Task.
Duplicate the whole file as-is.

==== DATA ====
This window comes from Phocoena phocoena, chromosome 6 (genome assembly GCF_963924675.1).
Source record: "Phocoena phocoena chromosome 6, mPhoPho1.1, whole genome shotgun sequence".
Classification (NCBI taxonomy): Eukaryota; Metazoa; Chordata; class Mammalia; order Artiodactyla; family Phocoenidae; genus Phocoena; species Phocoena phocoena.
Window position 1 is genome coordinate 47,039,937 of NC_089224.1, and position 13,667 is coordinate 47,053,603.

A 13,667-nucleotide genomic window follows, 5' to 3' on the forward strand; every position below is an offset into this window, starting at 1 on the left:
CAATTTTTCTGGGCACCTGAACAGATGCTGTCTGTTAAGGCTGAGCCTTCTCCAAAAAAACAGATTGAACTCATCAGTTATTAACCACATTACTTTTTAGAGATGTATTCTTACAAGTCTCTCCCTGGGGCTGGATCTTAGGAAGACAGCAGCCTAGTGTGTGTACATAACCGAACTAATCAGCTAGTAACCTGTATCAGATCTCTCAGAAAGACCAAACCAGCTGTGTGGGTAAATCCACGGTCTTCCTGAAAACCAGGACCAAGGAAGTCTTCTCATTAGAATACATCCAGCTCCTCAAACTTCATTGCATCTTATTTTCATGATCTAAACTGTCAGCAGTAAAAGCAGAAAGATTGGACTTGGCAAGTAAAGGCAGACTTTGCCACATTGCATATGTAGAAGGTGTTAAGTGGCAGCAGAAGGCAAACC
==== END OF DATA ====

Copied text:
This window comes from Phocoena phocoena, chromosome 6 (genome assembly GCF_963924675.1).
Source record: "Phocoena phocoena chromosome 6, mPhoPho1.1, whole genome shotgun sequence".
Classification (NCBI taxonomy): Eukaryota; Metazoa; Chordata; class Mammalia; order Artiodactyla; family Phocoenidae; genus Phocoena; species Phocoena phocoena.
Window position 1 is genome coordinate 47,039,937 of NC_089224.1, and position 13,667 is coordinate 47,053,603.

A 13,667-nucleotide genomic window follows, 5' to 3' on the forward strand; every position below is an offset into this window, starting at 1 on the left:
CAATTTTTCTGGGCACCTGAACAGATGCTGTCTGTTAAGGCTGAGCCTTCTCCAAAAAAACAGATTGAACTCATCAGTTATTAACCACATTACTTTTTAGAGATGTATTCTTACAAGTCTCTCCCTGGGGCTGGATCTTAGGAAGACAGCAGCCTAGTGTGTGTACATAACCGAACTAATCAGCTAGTAACCTGTATCAGATCTCTCAGAAAGACCAAACCAGCTGTGTGGGTAAATCCACGGTCTTCCTGAAAACCAGGACCAAGGAAGTCTTCTCATTAGAATACATCCAGCTCCTCAAACTTCATTGCATCTTATTTTCATGATCTAAACTGTCAGCAGTAAAAGCAGAAAGATTGGACTTGGCAAGTAAAGGCAGACTTTGCCACATTGCATATGTAGAAGGTGTTAAGTGGCAGCAGAAGGCAAACC